Finished classic Western True Grit by Charles Portis. Mattie Ross recounts how as a 14 year girl her father was murdered, and she asks around to find a marshal to help track him down:
The sheriff thought on it a minute. He said: "I would have to weigh that proposition. There is near about two hundred of them. I reckon William Waters is the best tracker. The meanest one is Rooster Cogburn. He is a pitiless man, double-tough, and fear don't enter into his thinking. He loves to pull a cork. Now L.T. Quinn, he brings his prisoners in alive. He may let one get by now and then but he believes even the worst of men is entitled to a fair shake. Also the court does not pay any fees for dead men. Quinn is a good peace officer and a lay preacher to boot. He will not plant evidence or abuse a prisoner. He is straight as a string. Yes, I will say that Quinn is about the best they have."
I said, "Where can I find this Rooster?"
Written in 1968, it's a gritty book full of authentic-sounding period language: I had to look up things like "middlebuster" (a shallow plough, apparently). There's not much romanticism here: the characters are tough and suspicious, generally out for their own interests.
It's a brisk book, not much more than 200 pages, which keeps the pace and tension high. Portis also inhabits the character of Mattie Ross astonishingly well, with a layered portrayal of her impetuous teenage self recalled from a querulous old age. She's hugely impressive, but just vulnerable enough to remain believable, very occasionally falling prey to weakness.
Overall, this book deserves its reputation as a classic. Fast, realistic and with believable yet larger-than-life characters: well worth reading.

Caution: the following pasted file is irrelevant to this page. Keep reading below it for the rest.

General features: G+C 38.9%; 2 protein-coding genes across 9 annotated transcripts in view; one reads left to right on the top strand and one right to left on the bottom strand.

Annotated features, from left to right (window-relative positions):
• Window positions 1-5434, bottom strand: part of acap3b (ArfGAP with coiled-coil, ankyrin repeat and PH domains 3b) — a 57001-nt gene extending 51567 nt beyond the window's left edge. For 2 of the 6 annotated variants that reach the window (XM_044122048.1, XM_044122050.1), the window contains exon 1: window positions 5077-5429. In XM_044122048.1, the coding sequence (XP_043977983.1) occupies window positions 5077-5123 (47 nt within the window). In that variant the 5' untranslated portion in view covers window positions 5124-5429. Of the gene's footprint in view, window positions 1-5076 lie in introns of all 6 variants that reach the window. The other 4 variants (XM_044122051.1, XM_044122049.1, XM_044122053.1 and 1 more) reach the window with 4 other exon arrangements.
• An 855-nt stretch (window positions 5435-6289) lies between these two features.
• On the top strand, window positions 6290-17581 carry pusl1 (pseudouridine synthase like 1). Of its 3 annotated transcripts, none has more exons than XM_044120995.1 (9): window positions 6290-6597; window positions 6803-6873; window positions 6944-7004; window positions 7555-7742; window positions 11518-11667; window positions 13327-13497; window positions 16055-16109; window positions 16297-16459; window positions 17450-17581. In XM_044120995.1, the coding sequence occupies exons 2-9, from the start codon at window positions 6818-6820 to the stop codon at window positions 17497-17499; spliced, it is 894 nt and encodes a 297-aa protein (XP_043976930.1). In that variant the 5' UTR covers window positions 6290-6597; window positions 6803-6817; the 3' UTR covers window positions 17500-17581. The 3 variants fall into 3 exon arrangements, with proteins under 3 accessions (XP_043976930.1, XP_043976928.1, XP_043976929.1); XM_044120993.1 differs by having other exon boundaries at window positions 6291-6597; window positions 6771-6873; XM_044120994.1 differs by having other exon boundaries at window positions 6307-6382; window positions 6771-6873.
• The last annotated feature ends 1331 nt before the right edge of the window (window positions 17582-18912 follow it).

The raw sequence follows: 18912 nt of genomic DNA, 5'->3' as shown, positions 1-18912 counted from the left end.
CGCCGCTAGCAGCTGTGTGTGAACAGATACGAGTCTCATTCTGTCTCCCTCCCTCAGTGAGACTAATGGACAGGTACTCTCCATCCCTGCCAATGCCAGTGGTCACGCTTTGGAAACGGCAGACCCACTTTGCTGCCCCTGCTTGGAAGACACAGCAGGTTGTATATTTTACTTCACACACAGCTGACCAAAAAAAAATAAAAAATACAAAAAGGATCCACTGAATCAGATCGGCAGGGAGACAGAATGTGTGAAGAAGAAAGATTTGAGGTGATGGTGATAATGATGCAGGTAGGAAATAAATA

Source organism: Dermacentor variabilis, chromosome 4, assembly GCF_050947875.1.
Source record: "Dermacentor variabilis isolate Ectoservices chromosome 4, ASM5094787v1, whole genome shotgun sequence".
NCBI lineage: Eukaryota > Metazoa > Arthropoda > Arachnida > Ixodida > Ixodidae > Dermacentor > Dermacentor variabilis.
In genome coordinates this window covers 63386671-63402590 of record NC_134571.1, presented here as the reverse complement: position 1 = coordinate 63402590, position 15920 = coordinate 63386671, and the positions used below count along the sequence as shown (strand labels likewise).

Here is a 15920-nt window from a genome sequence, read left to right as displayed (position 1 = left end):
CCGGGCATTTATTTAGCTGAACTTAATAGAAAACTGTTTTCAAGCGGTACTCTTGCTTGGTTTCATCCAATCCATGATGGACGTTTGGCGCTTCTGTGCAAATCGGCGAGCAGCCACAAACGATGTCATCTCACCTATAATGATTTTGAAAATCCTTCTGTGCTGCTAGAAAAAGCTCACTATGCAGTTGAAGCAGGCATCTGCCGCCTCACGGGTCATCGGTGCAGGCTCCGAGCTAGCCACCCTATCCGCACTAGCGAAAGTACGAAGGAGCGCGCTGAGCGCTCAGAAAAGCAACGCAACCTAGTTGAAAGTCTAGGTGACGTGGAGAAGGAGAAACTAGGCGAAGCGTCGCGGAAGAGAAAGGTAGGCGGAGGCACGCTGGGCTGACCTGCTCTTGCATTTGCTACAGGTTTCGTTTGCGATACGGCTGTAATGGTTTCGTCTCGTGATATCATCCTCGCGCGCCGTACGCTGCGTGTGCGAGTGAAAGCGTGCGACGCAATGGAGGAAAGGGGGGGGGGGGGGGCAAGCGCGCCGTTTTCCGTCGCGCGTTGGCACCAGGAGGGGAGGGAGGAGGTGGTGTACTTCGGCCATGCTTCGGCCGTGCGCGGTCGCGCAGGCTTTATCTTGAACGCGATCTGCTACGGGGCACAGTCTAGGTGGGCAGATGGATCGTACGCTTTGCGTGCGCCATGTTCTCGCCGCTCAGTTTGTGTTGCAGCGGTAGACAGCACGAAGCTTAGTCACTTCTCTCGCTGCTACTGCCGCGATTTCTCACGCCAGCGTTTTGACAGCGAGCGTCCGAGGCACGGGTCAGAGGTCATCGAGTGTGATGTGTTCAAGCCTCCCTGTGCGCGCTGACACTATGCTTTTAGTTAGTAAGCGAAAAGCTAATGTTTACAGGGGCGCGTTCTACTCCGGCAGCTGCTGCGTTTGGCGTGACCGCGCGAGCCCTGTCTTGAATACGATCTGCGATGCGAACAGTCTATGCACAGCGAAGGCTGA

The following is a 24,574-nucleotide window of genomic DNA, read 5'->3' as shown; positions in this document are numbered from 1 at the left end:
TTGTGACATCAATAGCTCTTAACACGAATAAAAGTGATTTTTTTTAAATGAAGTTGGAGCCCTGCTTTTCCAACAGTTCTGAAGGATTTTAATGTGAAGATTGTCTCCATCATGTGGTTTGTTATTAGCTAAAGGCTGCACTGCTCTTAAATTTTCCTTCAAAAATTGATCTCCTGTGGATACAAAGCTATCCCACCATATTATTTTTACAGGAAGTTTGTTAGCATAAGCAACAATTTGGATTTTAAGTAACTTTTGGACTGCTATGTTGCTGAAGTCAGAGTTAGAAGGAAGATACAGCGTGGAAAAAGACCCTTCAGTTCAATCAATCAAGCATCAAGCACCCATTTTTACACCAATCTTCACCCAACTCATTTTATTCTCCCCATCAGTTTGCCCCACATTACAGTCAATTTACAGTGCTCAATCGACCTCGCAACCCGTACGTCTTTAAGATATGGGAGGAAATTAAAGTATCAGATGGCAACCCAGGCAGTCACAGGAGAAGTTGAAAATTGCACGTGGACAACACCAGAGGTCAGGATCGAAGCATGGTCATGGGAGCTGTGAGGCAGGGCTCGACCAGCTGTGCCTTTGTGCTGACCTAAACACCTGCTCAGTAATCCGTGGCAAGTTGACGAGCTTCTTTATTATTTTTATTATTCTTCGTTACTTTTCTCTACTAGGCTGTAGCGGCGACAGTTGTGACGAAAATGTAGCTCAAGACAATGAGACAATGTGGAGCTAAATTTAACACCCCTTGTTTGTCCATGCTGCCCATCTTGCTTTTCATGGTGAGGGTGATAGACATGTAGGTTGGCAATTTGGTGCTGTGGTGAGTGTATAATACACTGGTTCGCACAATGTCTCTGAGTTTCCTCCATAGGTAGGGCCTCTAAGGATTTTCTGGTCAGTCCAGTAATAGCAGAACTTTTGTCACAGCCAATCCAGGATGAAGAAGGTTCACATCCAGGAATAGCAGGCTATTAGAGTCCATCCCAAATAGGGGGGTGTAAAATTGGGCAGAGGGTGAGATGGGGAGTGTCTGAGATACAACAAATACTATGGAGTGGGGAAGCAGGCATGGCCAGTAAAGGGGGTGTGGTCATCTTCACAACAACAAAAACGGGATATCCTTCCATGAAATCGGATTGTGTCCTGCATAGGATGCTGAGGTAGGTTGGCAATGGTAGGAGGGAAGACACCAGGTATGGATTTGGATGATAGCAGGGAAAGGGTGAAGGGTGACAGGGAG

Latest TTC course was Legacies of Great Economists by Timothy Taylor. Ten 45-minute lectures covering Adam Smith, Thomas Robert Malthus, David Ricardo, John Stuart Mill, Karl Marx, Alfred Marshall, Joseph Schumpeter, John Maynard Keynes and Milton Friedman.
Another interesting course. Timothy Taylor seems almost unique in being passionate about economics. He gives biographical sketches of what the economists were like as individuals, but concentrates on their work and their interactions.
He's particularly good on Marshall and marginalism: explains how he helped work out the modern notion of value as the interaction of supply and demand. I found that also pretty useful in the analysis of one of the problems of Marx: his reliance on a labour theory of value, where only labour counts towards the value of something.
Thought he also made a good point about Marx: that while some regard him as valuable for his polemics against the evils of unrestrained capitalism, Marx regarded himself as a rigorous scientist, so should perhaps be judged rigorously and scientifically.
Taylor's also good on the interactions between the market socialists like Oscar Lange and Enrico Barone, and the Austrian school in the mid-twentieth century. I didn't realise that it was the Austrians who basically invented the notion of prices as signals, so my estimation of them has gone up slightly. Signaling seems to have been firmly incorporated in modern neoclassical economics though, so no need to take things to extremes.
Also found Joseph Schumpeter's ideas on the doom of capitalism interesting. Unlike Marx he like capitalism, but felt that increasing prosperity would inevitably create a class of intellectuals who would tear down the system that created them.
Overall a good course, worthwhile if you're interested in the history of economics.
Just started TTC course Biology and Human Behavior: The Neurological Origins of Individuality.
I think this transsexual flamewar is missing the really big issue. "Trans" means basically "beyond". So a "trans-man" is obviously someone who has gone beyond man, that is a man who has become a woman. Instead they use it to mean a woman who has become a man.
|< I've hated April Fool's Day since I was six | The Lamp is Off >|